Is there a difference between adult and baby teeth? Our family dental team points out key contrasts
When you have children, you undoubtedly want to do what's best for them.
This will inevitably involve you helping them to look after their teeth; in fact, up to the age of 7, it is advised that all children are supervised when brushing to ensure that their teeth are cleaned correctly.
But as you brush your child's teeth, you may think that their baby teeth are just like adult teeth and so, you can miss a few brushing sessions if you are in a rush without any damage being done. However, there are many differences between adult teeth and baby teeth which we are going to discuss in this article.
At Brisbane Laser Dentist, we know all about baby teeth and our Coorparoo family dental team can help you to look after your child's teeth from when they first emerge to when their wisdom teeth erupt. We can assist in everything from braces, to fluoride sealants to fillings (if needed), so when you choose our team, you are making a great choice for your family.
So, back to the original point, what are the differences between your teeth and your child's baby teeth?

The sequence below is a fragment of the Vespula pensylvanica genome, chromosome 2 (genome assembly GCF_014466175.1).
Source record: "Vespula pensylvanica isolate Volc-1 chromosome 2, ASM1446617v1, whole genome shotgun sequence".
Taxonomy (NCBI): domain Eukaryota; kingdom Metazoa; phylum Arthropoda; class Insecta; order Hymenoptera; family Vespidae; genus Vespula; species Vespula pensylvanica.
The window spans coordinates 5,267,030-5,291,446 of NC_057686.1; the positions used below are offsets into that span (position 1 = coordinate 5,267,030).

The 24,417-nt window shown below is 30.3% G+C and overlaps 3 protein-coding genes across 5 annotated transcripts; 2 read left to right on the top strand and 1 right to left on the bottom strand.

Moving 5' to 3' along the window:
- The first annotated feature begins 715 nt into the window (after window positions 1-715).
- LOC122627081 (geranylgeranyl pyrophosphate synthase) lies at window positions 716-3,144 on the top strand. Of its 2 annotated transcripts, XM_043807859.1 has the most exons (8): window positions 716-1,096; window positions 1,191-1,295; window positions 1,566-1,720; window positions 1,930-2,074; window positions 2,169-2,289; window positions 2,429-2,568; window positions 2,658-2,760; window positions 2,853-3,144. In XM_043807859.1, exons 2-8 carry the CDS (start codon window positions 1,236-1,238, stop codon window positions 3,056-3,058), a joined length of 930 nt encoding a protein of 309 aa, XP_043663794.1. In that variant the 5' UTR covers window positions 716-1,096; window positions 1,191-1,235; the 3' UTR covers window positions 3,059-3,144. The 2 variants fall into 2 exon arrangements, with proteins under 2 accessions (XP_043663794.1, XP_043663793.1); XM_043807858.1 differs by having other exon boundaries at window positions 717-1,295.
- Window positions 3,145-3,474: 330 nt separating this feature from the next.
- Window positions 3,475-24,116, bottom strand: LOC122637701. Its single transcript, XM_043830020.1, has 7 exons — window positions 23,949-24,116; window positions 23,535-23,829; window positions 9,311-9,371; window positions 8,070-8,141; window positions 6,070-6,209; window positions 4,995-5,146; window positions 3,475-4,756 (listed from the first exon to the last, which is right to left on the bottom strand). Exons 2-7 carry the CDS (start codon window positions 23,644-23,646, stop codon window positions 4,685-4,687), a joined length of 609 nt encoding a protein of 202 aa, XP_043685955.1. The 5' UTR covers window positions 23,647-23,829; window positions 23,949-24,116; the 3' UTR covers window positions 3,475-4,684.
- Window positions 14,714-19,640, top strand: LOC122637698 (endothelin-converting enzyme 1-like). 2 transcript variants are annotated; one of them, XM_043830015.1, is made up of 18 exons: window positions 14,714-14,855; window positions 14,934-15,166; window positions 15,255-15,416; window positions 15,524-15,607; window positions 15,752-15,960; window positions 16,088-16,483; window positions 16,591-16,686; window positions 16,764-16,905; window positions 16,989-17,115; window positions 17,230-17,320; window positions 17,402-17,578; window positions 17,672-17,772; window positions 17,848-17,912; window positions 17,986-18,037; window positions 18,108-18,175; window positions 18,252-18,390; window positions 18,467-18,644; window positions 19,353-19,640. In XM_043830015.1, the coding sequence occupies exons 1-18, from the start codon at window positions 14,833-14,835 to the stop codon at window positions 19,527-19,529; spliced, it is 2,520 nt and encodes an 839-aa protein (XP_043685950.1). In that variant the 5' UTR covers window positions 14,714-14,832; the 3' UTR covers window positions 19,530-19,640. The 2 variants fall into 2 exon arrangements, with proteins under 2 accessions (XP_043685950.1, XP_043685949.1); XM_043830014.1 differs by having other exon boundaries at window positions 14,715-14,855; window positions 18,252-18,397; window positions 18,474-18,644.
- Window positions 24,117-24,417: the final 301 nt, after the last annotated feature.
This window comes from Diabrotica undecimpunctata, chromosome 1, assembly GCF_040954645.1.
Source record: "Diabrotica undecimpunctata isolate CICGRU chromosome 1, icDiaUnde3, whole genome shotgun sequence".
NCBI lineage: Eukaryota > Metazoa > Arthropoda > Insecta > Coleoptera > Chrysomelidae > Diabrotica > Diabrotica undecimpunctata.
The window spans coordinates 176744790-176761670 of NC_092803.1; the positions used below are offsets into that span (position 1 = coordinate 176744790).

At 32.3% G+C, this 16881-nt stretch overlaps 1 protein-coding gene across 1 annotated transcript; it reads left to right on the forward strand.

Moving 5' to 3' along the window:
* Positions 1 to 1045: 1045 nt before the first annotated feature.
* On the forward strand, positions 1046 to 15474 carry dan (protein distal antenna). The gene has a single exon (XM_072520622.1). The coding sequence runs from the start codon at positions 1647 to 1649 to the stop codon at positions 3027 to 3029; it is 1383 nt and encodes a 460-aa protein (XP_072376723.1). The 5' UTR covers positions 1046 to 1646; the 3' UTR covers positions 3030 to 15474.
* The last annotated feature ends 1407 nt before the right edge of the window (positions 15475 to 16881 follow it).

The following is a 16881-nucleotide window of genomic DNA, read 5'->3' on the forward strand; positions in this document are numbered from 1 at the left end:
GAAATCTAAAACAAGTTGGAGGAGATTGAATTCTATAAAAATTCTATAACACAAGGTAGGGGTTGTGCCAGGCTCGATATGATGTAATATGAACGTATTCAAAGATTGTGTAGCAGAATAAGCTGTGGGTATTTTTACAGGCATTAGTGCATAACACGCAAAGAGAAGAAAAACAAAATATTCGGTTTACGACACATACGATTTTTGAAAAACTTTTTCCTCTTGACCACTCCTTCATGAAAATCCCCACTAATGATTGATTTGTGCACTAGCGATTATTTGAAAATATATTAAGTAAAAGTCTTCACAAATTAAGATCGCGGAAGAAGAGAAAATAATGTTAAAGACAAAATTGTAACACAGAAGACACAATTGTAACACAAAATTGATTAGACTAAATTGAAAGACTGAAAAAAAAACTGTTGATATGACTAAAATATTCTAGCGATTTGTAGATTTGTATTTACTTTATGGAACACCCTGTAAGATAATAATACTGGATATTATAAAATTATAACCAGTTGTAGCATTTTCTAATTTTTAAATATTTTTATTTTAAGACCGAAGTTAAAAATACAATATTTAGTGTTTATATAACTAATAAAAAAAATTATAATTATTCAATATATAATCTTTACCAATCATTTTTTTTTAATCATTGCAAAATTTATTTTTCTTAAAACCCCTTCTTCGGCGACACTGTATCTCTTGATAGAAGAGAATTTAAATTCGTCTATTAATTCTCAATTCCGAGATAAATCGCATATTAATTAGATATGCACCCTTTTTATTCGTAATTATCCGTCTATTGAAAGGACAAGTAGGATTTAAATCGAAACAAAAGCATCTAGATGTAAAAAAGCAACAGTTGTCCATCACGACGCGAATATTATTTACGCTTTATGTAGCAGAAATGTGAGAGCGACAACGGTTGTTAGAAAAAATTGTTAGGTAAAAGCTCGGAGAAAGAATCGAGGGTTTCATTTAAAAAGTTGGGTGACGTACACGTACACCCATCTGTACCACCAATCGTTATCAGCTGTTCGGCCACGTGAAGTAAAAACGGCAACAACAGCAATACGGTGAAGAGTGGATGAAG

One thing that differs between your and your child's baby teeth is the number.
As our Coorparoo family dental team will tell you when your child has their full set of baby teeth, they will have 20 teeth in total; 10 on the top and 10 on the bottom.
When they develop their adult teeth, their mouths have to make space for an additional 12 teeth; 6 on the top and 6 on the bottom; this is why overcrowding in adult mouths is such a common issue.
Our Coorparoo family dental team will be able to assess the position of your child's baby teeth and assess if overcrowding is likely to be a problem as and when their adult teeth develop.
We all know that the enamel that covers teeth is hardy. And while it may not be damaging for an adult to skip a few brushes of their teeth, it can be damaging to a child's teeth.
In simple terms, your child's teeth aren’t as strong as yours and are more susceptible to decay. If you have concerns about decay forming in your child's mouth, or simply want to know more, talk to our team about dietary changes and ways to make dental hygiene fun!
As we mentioned before, baby teeth are fewer and so, they are more spaced out.
Interestingly, they act as space savers in your child's developing mouth for their soon to emerge adult teeth, which is why it is important to not extract them unless absolutely necessary. Should they be removed, your child runs a higher risk of having overcrowding and misalignment issues.
And finally, on a less serious note, another interesting difference between your adult teeth and your child’s baby teeth is the colour.
Adult teeth often have a yellow tint, whereas baby teeth are completely white.
All treatment carries risks. Individual consultation is required with one of our practitioners to ensure that the treatment is right for you.